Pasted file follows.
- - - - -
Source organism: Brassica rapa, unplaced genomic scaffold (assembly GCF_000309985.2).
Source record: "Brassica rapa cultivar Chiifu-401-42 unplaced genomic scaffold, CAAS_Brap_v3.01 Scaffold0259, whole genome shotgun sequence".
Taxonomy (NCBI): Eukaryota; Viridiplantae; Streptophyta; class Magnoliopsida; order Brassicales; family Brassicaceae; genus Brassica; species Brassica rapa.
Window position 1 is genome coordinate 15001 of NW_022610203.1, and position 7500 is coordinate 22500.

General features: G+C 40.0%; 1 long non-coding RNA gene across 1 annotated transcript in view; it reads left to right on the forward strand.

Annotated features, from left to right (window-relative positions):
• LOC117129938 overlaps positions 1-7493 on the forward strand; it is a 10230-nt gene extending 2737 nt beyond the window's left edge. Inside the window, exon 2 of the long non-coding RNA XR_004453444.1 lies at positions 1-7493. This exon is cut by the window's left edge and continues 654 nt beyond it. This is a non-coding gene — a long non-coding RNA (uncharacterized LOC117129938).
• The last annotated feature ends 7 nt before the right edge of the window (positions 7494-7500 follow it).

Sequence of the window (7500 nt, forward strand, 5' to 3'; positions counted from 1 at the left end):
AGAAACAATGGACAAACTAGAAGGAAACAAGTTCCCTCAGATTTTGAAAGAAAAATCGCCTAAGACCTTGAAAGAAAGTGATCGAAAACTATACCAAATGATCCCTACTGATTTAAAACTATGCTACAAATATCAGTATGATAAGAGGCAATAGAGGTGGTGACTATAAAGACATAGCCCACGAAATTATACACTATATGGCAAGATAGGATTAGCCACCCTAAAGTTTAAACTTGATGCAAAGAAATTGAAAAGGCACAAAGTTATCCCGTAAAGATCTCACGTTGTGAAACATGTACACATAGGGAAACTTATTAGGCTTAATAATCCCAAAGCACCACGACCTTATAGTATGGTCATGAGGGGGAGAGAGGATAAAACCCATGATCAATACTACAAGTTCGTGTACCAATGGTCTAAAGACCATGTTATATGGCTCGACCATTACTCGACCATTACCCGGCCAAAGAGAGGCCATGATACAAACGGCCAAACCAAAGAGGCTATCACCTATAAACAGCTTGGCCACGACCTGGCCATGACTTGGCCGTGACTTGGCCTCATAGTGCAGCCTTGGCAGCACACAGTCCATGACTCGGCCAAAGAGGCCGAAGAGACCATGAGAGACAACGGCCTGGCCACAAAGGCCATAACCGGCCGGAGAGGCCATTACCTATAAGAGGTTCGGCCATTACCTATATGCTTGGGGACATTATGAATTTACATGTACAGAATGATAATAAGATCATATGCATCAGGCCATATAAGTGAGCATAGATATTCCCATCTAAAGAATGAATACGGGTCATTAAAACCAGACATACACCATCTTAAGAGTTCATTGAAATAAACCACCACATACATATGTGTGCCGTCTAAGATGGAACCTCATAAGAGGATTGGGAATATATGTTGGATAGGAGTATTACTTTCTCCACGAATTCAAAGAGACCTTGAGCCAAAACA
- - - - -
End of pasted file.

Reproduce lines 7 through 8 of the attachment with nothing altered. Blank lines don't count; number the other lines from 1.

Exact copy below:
• LOC117129938 overlaps positions 1-7493 on the forward strand; it is a 10230-nt gene extending 2737 nt beyond the window's left edge. Inside the window, exon 2 of the long non-coding RNA XR_004453444.1 lies at positions 1-7493. This exon is cut by the window's left edge and continues 654 nt beyond it. This is a non-coding gene — a long non-coding RNA (uncharacterized LOC117129938).
• The last annotated feature ends 7 nt before the right edge of the window (positions 7494-7500 follow it).